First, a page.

Banning saggy pants is not a priority for the black community 

The Wrong Fight

I was disappointed last week when I learned about an initiative from three Charleston City Council members to create an ordinance banning "sagging," the wearing of pants below the hips and often below the buttocks. Sagging is offensive, but the fact that three elected officials want to create a law against a fashion statement is even more offensive. And I'm insulted that the three council members — Wendell Gilliard, James Lewis, and Robert Mitchell — are African American. These councilmen have more important issues to address.

Thank goodness City Council had the common sense to defer the issue at its August 19 meeting. Sagging, or "busting a sag," seemingly began as a fashion trend in the black community, but it's since gone well beyond that. It now permeates the hip-hop culture that transcends race and economic class.

I spoke with Lewis. He said some of his constituents have asked that some sort of ban be imposed to prevent men from wearing their pants so low they expose their butts and underwear. Lewis said he threw his name into the hat for the sake of discussion, to find out how the community wants to address the issue.

Some communities have passed ordinances banning "sagging." I think they're nuts too. When government starts to legislate how low a man can wear his pants, it won't be long before someone tries to legislate how short a woman can wear her skirt.

I'm angry that the three city council representatives chose this fight to come together over. With all the crime, violence, inadequate education, unemployment, and under employment permeating the black community, I don't think "busting a sag" should be a priority issue for black elected officials.

Councilman Wendell Gilliard went so far as to take a mannequin to the Aug. 19 meeting to emphasize his point. Wendell, whom I've known all my life and love dearly, has a flair for the dramatic. But brother, I think you're way off base on this one.

"Busting a sag" is a problem, but it's a problem more appropriately addressed at home, in schools, at church, and the community at large.

While my mom didn't like the afro I wore in the '70s, she wasn't offended by it. My mom had rules I had to live by if I wanted to live in her house. And even if I had somehow gotten by my mother, my aunts and uncles always were quick to pull me back in line if they thought I went too far outside the socially acceptable boundaries that were in place. Meanwhile, the elders in the community exercised their rights to chastise young people if they felt they behaved inappropriately, whether the individual knew them personally or not.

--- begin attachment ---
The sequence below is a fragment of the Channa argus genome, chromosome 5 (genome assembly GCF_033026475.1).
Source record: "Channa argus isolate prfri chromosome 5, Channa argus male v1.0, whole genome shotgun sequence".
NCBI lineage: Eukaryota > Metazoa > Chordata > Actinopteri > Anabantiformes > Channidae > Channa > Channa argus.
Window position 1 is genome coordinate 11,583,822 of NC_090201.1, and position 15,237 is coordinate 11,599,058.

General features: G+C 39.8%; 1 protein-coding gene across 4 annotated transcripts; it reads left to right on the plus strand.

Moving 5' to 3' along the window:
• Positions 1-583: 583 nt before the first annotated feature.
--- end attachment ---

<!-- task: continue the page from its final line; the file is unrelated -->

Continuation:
The black community already has delegated the authority of raising its children to television and the music industry. Now Gilliard and company want to further pass that task on to local government. I don't think so.

What the black community needs from its elected representation is to ensure its children get a quality education. Each of the councilmen mentioned have constituents living on the peninsula where only one public school is rated excellent by the state education department and most are low performing.

When children have access to a quality education, they are less likely to indulge in such offensive behavior as busting sags, illegal drug trafficking, gang violence, and criminal activity in general.

Billions of dollars in economic development are coming to the peninsula over the next several years. Black elected officials should spend their time finding ways to help government empower the African-American community to participate in that development.

Education and economics, fellas. Focus on those issues and leave how kids dress up to their parents.

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